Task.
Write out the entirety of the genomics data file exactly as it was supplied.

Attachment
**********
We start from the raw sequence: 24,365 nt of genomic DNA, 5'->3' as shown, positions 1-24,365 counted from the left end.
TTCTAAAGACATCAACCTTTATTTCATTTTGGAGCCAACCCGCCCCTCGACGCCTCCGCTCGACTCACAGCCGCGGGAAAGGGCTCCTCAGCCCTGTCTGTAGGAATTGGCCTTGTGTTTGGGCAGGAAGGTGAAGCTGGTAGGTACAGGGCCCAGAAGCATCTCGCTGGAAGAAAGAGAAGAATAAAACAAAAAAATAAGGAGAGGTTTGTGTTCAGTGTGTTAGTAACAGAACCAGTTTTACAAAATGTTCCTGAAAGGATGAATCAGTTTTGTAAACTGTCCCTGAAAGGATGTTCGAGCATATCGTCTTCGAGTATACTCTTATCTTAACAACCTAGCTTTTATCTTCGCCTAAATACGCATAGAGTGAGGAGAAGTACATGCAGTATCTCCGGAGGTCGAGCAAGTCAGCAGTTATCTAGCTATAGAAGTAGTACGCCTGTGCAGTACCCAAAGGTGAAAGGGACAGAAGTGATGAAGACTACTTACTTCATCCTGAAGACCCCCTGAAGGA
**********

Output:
We start from the raw sequence: 24,365 nt of genomic DNA, 5'->3' as shown, positions 1-24,365 counted from the left end.
TTCTAAAGACATCAACCTTTATTTCATTTTGGAGCCAACCCGCCCCTCGACGCCTCCGCTCGACTCACAGCCGCGGGAAAGGGCTCCTCAGCCCTGTCTGTAGGAATTGGCCTTGTGTTTGGGCAGGAAGGTGAAGCTGGTAGGTACAGGGCCCAGAAGCATCTCGCTGGAAGAAAGAGAAGAATAAAACAAAAAAATAAGGAGAGGTTTGTGTTCAGTGTGTTAGTAACAGAACCAGTTTTACAAAATGTTCCTGAAAGGATGAATCAGTTTTGTAAACTGTCCCTGAAAGGATGTTCGAGCATATCGTCTTCGAGTATACTCTTATCTTAACAACCTAGCTTTTATCTTCGCCTAAATACGCATAGAGTGAGGAGAAGTACATGCAGTATCTCCGGAGGTCGAGCAAGTCAGCAGTTATCTAGCTATAGAAGTAGTACGCCTGTGCAGTACCCAAAGGTGAAAGGGACAGAAGTGATGAAGACTACTTACTTCATCCTGAAGACCCCCTGAAGGA